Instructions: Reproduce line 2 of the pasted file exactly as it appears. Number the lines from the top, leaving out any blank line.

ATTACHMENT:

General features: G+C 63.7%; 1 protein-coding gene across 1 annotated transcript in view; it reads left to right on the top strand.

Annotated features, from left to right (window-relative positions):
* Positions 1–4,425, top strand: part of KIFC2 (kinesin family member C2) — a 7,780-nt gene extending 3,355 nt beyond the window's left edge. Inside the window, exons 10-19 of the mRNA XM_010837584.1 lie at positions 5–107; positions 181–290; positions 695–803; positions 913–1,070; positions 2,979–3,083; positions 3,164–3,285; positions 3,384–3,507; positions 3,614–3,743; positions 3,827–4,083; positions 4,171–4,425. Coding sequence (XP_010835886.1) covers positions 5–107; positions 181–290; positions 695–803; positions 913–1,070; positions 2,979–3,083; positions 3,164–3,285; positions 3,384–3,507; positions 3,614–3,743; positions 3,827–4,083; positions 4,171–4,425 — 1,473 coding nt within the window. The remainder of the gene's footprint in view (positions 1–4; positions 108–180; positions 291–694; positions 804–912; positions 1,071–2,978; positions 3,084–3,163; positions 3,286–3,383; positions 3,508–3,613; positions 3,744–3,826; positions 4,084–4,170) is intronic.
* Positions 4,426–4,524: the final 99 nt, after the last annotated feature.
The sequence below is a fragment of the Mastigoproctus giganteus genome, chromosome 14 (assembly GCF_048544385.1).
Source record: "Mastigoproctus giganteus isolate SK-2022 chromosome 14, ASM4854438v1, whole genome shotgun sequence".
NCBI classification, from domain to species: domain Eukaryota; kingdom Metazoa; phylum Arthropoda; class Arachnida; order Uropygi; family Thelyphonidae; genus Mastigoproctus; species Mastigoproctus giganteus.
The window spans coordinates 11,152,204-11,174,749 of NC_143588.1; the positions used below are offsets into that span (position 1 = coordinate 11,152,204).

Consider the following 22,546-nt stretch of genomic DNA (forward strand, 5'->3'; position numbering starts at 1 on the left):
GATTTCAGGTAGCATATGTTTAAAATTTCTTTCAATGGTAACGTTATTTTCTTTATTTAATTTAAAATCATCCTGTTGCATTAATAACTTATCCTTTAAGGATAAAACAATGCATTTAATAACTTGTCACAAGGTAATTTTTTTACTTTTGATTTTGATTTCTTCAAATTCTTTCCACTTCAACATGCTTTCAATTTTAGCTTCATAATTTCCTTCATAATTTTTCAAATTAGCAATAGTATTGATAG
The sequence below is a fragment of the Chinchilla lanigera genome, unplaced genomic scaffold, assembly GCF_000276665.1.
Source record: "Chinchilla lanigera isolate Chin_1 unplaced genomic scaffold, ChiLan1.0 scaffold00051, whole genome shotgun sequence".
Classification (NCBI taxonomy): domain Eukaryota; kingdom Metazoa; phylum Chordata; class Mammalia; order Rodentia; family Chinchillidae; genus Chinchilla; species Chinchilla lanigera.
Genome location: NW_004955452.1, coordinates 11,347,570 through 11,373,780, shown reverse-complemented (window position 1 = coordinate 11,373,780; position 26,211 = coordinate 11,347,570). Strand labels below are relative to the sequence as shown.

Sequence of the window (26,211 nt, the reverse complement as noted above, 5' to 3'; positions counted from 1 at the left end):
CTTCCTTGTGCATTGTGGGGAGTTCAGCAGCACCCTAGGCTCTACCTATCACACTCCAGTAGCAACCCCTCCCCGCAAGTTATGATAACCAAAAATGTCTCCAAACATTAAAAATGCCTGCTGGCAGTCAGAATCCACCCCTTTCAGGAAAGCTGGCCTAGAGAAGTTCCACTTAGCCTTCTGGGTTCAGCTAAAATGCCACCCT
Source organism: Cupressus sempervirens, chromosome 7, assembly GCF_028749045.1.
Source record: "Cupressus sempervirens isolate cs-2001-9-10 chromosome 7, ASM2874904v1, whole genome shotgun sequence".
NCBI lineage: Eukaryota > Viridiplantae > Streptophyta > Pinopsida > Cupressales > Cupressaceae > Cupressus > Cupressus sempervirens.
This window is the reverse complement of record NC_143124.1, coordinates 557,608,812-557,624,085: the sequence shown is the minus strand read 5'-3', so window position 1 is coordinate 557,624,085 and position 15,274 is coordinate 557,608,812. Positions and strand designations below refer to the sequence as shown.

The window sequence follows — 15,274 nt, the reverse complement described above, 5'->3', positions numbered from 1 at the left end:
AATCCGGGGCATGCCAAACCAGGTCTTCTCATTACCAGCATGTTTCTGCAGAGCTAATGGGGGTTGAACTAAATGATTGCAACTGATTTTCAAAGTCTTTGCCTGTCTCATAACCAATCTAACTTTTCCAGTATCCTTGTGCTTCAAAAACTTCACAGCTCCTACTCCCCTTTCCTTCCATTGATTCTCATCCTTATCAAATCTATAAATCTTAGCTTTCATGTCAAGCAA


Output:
Annotated features, from left to right (window-relative positions):